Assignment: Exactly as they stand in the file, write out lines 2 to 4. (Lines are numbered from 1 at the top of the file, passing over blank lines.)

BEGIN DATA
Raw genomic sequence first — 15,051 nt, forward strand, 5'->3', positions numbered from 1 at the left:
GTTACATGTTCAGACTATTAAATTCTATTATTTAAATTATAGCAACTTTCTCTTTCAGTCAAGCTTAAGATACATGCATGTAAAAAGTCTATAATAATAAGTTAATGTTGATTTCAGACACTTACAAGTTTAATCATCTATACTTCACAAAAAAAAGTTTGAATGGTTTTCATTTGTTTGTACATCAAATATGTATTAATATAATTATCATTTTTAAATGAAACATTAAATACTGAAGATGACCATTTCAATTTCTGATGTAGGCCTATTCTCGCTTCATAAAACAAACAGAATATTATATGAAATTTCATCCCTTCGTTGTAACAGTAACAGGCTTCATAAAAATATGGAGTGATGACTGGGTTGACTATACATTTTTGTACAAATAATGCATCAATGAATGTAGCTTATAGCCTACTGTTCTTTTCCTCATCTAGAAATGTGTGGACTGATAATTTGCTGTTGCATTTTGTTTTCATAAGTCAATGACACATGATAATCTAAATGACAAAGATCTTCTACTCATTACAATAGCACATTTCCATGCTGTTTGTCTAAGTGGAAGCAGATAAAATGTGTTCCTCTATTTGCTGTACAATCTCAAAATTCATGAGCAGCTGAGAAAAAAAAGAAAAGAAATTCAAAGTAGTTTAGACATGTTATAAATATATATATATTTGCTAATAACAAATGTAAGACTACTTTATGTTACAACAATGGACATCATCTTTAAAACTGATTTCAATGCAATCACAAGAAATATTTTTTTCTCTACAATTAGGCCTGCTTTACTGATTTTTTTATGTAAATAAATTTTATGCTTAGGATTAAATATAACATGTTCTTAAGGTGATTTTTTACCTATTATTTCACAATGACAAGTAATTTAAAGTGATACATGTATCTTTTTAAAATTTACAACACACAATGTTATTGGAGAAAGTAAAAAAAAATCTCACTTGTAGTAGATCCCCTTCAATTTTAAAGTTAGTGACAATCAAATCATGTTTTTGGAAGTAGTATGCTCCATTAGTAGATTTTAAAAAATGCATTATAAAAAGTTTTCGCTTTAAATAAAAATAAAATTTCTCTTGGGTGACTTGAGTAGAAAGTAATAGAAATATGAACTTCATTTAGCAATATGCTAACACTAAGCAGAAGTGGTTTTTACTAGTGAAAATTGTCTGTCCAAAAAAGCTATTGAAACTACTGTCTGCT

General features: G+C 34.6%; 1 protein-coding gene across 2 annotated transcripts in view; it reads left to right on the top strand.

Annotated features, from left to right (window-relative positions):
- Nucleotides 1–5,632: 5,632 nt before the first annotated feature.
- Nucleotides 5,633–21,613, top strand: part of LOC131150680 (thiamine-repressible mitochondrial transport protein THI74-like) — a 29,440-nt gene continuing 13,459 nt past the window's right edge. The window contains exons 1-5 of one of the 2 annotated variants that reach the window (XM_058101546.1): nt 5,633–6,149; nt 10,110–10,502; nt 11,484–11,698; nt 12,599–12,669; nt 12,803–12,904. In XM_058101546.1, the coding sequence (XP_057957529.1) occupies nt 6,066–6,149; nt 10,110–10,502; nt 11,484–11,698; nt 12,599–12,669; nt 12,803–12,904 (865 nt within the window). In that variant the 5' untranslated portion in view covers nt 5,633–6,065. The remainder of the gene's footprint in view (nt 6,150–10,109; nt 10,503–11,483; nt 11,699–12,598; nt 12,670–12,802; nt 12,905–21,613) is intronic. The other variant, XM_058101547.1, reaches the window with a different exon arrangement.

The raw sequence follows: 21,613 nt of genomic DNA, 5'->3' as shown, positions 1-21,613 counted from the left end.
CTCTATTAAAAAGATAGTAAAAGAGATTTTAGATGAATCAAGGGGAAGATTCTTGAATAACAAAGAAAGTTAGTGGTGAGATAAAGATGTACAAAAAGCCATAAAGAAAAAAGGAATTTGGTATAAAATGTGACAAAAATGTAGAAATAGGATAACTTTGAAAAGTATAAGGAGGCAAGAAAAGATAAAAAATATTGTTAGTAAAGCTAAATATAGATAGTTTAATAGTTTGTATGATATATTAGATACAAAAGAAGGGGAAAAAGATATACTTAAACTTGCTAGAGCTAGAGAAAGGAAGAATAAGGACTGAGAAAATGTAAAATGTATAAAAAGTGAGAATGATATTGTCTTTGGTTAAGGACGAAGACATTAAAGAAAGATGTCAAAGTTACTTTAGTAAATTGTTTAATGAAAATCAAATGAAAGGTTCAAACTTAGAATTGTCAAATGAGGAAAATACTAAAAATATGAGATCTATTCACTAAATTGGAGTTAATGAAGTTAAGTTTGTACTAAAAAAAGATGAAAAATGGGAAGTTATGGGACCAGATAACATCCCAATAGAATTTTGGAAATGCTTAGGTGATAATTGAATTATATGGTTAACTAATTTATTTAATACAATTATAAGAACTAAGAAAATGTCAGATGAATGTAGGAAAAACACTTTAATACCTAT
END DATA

GTTACATGTTCAGACTATTAAATTCTATTATTTAAATTATAGCAACTTTCTCTTTCAGTCAAGCTTAAGATACATGCATGTAAAAAGTCTATAATAATAAGTTAATGTTGATTTCAGACACTTACAAGTTTAATCATCTATACTTCACAAAAAAAAGTTTGAATGGTTTTCATTTGTTTGTACATCAAATATGTATTAATATAATTATCATTTTTAAATGAAACATTAAATACTGAAGATGACCATTTCAATTTCTGATGTAGGCCTATTCTCGCTTCATAAAACAAACAGAATATTATATGAAATTTCATCCCTTCGTTGTAACAGTAACAGGCTTCATAAAAATATGGAGTGATGACTGGGTTGACTATACATTTTTGTACAAATAATGCATCAATGAATGTAGCTTATAGCCTACTGTTCTTTTCCTCATCTAGAAATGTGTGGACTGATAATTTGCTGTTGCATTTTGTTTTCATAAGTCAATGACACATGATAATCTAAATGACAAAGATCTTCTACTCATTACAATAGCACATTTCCATGCTGTTTGTCTAAGTGGAAGCAGATAAAATGTGTTCCTCTATTTGCTGTACAATCTCAAAATTCATGAGCAGCTGAGAAAAAAAAGAAAAGAAATTCAAAGTAGTTTAGACATGTTATAAATATATATATATTTGCTAATAACAAATGTAAGACTACTTTATGTTACAACAATGGACATCATCTTTAAAACTGATTTCAATGCAATCACAAGAAATATTTTTTTCTCTACAATTAGGCCTGCTTTACTGATTTTTTTATGTAAATAAATTTTATGCTTAGGATTAAATATAACATGTTCTTAAGGTGATTTTTTACCTATTATTTCACAATGACAAGTAATTTAAAGTGATACATGTATCTTTTTAAAATTTACAACACACAATGTTATTGGAGAAAGTAAAAAAAAATCTCACTTGTAGTAGATCCCCTTCAATTTTAAAGTTAGTGACAATCAAATCATGTTTTTGGAAGTAGTATGCTCCATTAGTAGATTTTAAAAAATGCATTATAAAAAGTTTTCGCTTTAAATAAAAATAAAATTTCTCTTGGGTGACTTGAGTAGAAAGTAATAGAAATATGAACTTCATTTAGCAATATGCTAACACTAAGCAGAAGTGGTTTTTACTAGTGAAAATTGTCTGTCCAAAAAAGCTATTGAAACTACTGTCTGCT

General features: G+C 34.6%; 1 protein-coding gene across 2 annotated transcripts in view; it reads left to right on the top strand.

Annotated features, from left to right (window-relative positions):